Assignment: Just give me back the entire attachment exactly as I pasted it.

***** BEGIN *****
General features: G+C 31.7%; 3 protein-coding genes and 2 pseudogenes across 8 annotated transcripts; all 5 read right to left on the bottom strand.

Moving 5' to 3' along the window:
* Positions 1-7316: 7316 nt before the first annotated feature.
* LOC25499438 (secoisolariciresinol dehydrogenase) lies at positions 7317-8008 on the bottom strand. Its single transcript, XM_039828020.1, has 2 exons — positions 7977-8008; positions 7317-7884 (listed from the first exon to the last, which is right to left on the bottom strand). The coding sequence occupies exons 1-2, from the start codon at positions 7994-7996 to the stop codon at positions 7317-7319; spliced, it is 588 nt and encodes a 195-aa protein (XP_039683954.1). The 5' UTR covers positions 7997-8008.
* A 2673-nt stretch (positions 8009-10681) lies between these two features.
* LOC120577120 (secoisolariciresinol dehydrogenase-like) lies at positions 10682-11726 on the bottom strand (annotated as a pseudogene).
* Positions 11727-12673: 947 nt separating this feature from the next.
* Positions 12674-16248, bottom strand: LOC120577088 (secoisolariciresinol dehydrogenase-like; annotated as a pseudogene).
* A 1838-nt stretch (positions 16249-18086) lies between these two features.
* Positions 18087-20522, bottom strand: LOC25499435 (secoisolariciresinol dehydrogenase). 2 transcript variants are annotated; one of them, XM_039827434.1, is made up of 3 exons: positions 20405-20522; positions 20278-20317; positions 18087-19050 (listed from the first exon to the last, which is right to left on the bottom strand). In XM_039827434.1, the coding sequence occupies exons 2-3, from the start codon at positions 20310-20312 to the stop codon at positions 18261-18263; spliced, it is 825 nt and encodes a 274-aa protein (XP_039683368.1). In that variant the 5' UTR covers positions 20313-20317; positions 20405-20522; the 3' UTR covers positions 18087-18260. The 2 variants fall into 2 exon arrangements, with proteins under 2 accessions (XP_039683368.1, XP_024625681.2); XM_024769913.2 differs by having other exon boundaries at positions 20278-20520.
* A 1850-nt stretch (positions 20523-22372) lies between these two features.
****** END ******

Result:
General features: G+C 31.7%; 3 protein-coding genes and 2 pseudogenes across 8 annotated transcripts; all 5 read right to left on the bottom strand.

Moving 5' to 3' along the window:
* Positions 1-7316: 7316 nt before the first annotated feature.
* LOC25499438 (secoisolariciresinol dehydrogenase) lies at positions 7317-8008 on the bottom strand. Its single transcript, XM_039828020.1, has 2 exons — positions 7977-8008; positions 7317-7884 (listed from the first exon to the last, which is right to left on the bottom strand). The coding sequence occupies exons 1-2, from the start codon at positions 7994-7996 to the stop codon at positions 7317-7319; spliced, it is 588 nt and encodes a 195-aa protein (XP_039683954.1). The 5' UTR covers positions 7997-8008.
* A 2673-nt stretch (positions 8009-10681) lies between these two features.
* LOC120577120 (secoisolariciresinol dehydrogenase-like) lies at positions 10682-11726 on the bottom strand (annotated as a pseudogene).
* Positions 11727-12673: 947 nt separating this feature from the next.
* Positions 12674-16248, bottom strand: LOC120577088 (secoisolariciresinol dehydrogenase-like; annotated as a pseudogene).
* A 1838-nt stretch (positions 16249-18086) lies between these two features.
* Positions 18087-20522, bottom strand: LOC25499435 (secoisolariciresinol dehydrogenase). 2 transcript variants are annotated; one of them, XM_039827434.1, is made up of 3 exons: positions 20405-20522; positions 20278-20317; positions 18087-19050 (listed from the first exon to the last, which is right to left on the bottom strand). In XM_039827434.1, the coding sequence occupies exons 2-3, from the start codon at positions 20310-20312 to the stop codon at positions 18261-18263; spliced, it is 825 nt and encodes a 274-aa protein (XP_039683368.1). In that variant the 5' UTR covers positions 20313-20317; positions 20405-20522; the 3' UTR covers positions 18087-18260. The 2 variants fall into 2 exon arrangements, with proteins under 2 accessions (XP_039683368.1, XP_024625681.2); XM_024769913.2 differs by having other exon boundaries at positions 20278-20520.
* A 1850-nt stretch (positions 20523-22372) lies between these two features.